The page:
Raymy Boyle

“Generation X” by Raymy Boyle was included on the printed inner sleeve of Carry On Oi! Raymy was 15 years old, a couple of years older than me. Raymy had teamed up with me to form a two piece bedroom punk rock band called Exile in the christmas of 1980. We both lived in Livingston, Scotland, which was a hotbed for angry disenfranchised youths infatuated with punk rock. The band, very loose term, never got any further than me strumming an out of tune guitar and Raymy talking his way through some lyrics that he’d scrawled down in a jotter. The lyric book was covered with all the latest punk bands of the time such as The Exploited, Cockney Rejects, Angelic Upstarts and Peter & The Test Tube Babies. In fact there were more words on the cover than were included within the four songs that Raymy had written. When I realised that I was never going to be a Steve Jones the band split and the lyric book remained in my bedroom.

At the time Sounds was the only option for a fledging lover of punk rock eager to find out about the latest bands. The NME didn’t tend to write about the bands I liked and the Melody Maker just never got the balance right for me. Generally the weekly issue would arrive in the local RS McColls on a Wednesday and I would be gutted if it wasn’t there and got delivered on the Thursday. There’s no doubt that Garry Bushell was the main writer that championed new punk bands from 1979 onwards. During the summer of 1981 Garry had requested in an issue of Sounds for punk and oi poems to be submitted for the third Oi! album, which had no name at that time. Carry On Oi! was the name that was eventually chosen for the release and the album was recorded during August 1981, which was shortly after the events of Southall.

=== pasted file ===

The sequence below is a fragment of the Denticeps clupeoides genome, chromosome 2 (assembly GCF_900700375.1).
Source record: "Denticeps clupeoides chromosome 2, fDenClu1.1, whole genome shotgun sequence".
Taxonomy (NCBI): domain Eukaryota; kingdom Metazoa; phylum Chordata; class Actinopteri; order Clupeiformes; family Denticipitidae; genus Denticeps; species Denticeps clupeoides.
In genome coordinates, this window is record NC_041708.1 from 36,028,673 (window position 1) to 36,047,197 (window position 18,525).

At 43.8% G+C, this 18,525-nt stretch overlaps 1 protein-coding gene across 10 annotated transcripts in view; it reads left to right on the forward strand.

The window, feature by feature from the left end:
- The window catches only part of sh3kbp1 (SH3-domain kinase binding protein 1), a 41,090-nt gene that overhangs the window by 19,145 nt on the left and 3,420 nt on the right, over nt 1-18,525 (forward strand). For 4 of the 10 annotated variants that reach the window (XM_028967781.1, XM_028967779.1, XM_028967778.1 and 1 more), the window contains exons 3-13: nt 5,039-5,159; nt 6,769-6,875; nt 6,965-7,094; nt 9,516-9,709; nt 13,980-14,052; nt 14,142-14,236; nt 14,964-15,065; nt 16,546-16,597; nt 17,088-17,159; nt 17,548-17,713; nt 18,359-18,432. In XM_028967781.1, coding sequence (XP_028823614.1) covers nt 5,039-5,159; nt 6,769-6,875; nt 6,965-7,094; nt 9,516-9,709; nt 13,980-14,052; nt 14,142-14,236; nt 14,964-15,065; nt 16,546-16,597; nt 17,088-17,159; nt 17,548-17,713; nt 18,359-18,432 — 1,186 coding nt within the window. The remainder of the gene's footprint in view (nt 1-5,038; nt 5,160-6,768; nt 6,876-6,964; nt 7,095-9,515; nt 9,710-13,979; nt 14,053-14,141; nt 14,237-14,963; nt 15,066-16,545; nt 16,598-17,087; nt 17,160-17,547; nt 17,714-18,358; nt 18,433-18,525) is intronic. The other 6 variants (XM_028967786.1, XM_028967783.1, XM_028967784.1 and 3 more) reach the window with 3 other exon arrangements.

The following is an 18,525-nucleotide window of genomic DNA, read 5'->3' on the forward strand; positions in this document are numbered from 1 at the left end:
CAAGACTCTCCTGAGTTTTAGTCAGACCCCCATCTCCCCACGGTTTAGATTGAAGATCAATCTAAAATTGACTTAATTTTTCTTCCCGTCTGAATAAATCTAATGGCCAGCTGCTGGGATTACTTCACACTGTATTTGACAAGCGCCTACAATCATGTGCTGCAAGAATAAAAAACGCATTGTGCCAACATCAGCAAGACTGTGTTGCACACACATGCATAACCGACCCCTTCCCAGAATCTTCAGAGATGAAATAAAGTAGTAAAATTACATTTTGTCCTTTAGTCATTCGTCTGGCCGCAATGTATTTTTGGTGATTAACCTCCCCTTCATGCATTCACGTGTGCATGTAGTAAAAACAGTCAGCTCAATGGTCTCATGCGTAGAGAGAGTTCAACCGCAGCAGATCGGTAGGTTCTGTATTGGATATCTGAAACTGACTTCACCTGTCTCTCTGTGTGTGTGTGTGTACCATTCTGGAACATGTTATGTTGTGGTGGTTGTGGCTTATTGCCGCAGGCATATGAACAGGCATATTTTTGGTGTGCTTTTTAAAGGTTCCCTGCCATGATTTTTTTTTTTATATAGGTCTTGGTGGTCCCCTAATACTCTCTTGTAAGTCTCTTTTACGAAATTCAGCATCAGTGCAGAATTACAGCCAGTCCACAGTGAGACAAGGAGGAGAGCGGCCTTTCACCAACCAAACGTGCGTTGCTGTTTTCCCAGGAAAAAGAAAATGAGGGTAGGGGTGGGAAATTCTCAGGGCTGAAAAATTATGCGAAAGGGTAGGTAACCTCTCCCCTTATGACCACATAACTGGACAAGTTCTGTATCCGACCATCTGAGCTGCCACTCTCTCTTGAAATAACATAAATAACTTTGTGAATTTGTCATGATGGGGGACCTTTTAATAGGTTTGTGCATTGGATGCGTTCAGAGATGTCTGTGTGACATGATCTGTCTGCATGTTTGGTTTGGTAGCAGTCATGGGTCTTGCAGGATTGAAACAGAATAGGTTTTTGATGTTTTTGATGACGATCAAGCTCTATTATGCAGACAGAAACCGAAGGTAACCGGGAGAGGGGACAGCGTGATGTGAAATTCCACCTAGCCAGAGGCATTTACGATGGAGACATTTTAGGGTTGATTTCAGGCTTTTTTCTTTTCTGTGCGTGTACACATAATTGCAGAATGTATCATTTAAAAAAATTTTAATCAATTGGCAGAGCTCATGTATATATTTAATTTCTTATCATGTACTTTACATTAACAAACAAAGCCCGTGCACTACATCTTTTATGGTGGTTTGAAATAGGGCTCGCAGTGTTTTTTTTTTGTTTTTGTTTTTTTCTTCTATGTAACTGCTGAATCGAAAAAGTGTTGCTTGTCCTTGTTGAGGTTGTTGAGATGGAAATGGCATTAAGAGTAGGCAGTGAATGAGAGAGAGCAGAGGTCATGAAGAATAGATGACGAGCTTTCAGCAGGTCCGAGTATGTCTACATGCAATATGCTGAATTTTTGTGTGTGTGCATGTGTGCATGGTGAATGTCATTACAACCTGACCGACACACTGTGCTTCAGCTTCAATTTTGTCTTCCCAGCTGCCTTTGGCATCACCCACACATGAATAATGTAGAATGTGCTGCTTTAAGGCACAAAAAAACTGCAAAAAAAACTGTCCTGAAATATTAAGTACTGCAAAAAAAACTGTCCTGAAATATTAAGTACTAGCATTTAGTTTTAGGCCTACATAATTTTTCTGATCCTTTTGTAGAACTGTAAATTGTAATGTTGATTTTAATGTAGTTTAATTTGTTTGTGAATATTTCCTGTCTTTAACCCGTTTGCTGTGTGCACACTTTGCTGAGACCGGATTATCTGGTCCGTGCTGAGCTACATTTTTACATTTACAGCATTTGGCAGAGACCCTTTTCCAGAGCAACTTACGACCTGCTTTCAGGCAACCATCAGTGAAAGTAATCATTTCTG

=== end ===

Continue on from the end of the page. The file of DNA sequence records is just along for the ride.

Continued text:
I found the book of lyrics and selected “Generation X” to be submitted to Garry for consideration. I tore out a couple of pages and then I re-wrote the lyrics verbatim in my very poor handwriting. The address for Spotlight Publications was sourced in the flannel panel of the latest issue of Sounds and a letter was sent. I’d totally forgot about my submittal until I bought a copy of Carry On Oi! from The Other Record Shop in Edinburgh and saw that one of Raymy’s poems had been used. I’d forgotten to tell Raymy of what I’d done, so after getting the bus to Livingston from Edinburgh I went straight to his house and showed him the sleeve. He was more than made up that it had been used.

I’m not aware that Raymy wrote any other poetry (or lyrics) from then on. I do know that he found God in later life, but I haven’t seen him since I moved away from Livingston in 1983.

Jolly

raymy boyle

Generation X

I’m sitting here shaking wondering when
Another Enola will pass again
And we will be massacred just like before
And we will be victims of a nuclear war

They are all fucking crazy, they ain’t got no sense
They are all killing innocents
We’ll be the last generation, so who will come next
After it’s all over there’ll be a generation x

Is that them going overhead?
In a few more minutes we’ll all be dead
You’ll be screaming on the ground with the burning pain
But nobody can help ‘cos they’re all the same

The politic(ian)s can’t see what they do
Their hunger for power destroys me and you
They are all mass murderers who will save their own necks
After it’s all over, there’ll be a generation x.

Raymy Boyle

Carry-On-Oi-cover

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2 thoughts on “Raymy Boyle

  1. Pingback: The Might of Youth – Raymy Boyle | standupandspit

  2. raymy

    Wow, stumbled on this today (and the ‘Might of Youth’ one) – assuming this is Rule Galloway? How you doing?
    My musical tastes have since expanded but you never forget the stuff from your youth. A few years ago I was delighted to find a CD copy of ‘Carry on Oi’ (complete with my ‘poem’ on the sleeve) in a shop in the Camden Market’ and proudly showed it to my wife. She wasn’t that impressed! No matter, it made my day and I loved listening to those songs again, having sacrificed my vinyl collection a good few years before.
    It wasn’t written as a poem – I’d intended it as a song for the punk band I was destined to be part of. We never quite made it out of the bedroom/garage practices but that doesn’t matter. It was the idea, the having a go that was important, So Thanks Rule for this timely reminder.

    Raymy

    Reply

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